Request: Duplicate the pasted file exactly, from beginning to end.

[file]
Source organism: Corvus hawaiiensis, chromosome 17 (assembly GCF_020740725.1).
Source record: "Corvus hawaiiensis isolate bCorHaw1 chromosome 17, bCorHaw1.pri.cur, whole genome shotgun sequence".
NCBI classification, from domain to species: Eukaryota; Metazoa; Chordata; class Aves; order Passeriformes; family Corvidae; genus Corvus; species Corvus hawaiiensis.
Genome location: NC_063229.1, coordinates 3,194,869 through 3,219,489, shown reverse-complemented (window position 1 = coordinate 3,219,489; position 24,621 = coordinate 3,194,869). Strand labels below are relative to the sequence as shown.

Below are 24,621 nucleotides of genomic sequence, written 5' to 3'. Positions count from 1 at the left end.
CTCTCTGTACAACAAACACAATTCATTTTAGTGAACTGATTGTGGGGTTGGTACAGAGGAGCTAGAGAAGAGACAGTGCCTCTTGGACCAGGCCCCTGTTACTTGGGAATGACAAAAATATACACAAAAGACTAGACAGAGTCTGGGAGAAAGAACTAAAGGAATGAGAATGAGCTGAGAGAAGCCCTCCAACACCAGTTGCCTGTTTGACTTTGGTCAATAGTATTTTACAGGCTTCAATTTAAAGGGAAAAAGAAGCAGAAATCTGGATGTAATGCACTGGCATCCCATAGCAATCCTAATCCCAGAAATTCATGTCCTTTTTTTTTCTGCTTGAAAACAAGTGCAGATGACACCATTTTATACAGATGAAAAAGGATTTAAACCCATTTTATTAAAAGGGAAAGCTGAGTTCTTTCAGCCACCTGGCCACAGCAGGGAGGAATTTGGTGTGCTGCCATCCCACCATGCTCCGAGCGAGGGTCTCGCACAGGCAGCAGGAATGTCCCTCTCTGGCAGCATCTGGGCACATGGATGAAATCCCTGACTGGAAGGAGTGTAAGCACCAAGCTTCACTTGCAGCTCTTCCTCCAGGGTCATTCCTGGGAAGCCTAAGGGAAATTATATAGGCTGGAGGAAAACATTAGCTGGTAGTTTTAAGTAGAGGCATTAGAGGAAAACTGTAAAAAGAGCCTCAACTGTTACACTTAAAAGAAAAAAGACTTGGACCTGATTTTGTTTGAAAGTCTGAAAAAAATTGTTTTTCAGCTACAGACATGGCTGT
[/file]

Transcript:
Source organism: Corvus hawaiiensis, chromosome 17 (assembly GCF_020740725.1).
Source record: "Corvus hawaiiensis isolate bCorHaw1 chromosome 17, bCorHaw1.pri.cur, whole genome shotgun sequence".
NCBI classification, from domain to species: Eukaryota; Metazoa; Chordata; class Aves; order Passeriformes; family Corvidae; genus Corvus; species Corvus hawaiiensis.
Genome location: NC_063229.1, coordinates 3,194,869 through 3,219,489, shown reverse-complemented (window position 1 = coordinate 3,219,489; position 24,621 = coordinate 3,194,869). Strand labels below are relative to the sequence as shown.

Below are 24,621 nucleotides of genomic sequence, written 5' to 3'. Positions count from 1 at the left end.
CTCTCTGTACAACAAACACAATTCATTTTAGTGAACTGATTGTGGGGTTGGTACAGAGGAGCTAGAGAAGAGACAGTGCCTCTTGGACCAGGCCCCTGTTACTTGGGAATGACAAAAATATACACAAAAGACTAGACAGAGTCTGGGAGAAAGAACTAAAGGAATGAGAATGAGCTGAGAGAAGCCCTCCAACACCAGTTGCCTGTTTGACTTTGGTCAATAGTATTTTACAGGCTTCAATTTAAAGGGAAAAAGAAGCAGAAATCTGGATGTAATGCACTGGCATCCCATAGCAATCCTAATCCCAGAAATTCATGTCCTTTTTTTTTCTGCTTGAAAACAAGTGCAGATGACACCATTTTATACAGATGAAAAAGGATTTAAACCCATTTTATTAAAAGGGAAAGCTGAGTTCTTTCAGCCACCTGGCCACAGCAGGGAGGAATTTGGTGTGCTGCCATCCCACCATGCTCCGAGCGAGGGTCTCGCACAGGCAGCAGGAATGTCCCTCTCTGGCAGCATCTGGGCACATGGATGAAATCCCTGACTGGAAGGAGTGTAAGCACCAAGCTTCACTTGCAGCTCTTCCTCCAGGGTCATTCCTGGGAAGCCTAAGGGAAATTATATAGGCTGGAGGAAAACATTAGCTGGTAGTTTTAAGTAGAGGCATTAGAGGAAAACTGTAAAAAGAGCCTCAACTGTTACACTTAAAAGAAAAAAGACTTGGACCTGATTTTGTTTGAAAGTCTGAAAAAAATTGTTTTTCAGCTACAGACATGGCTGT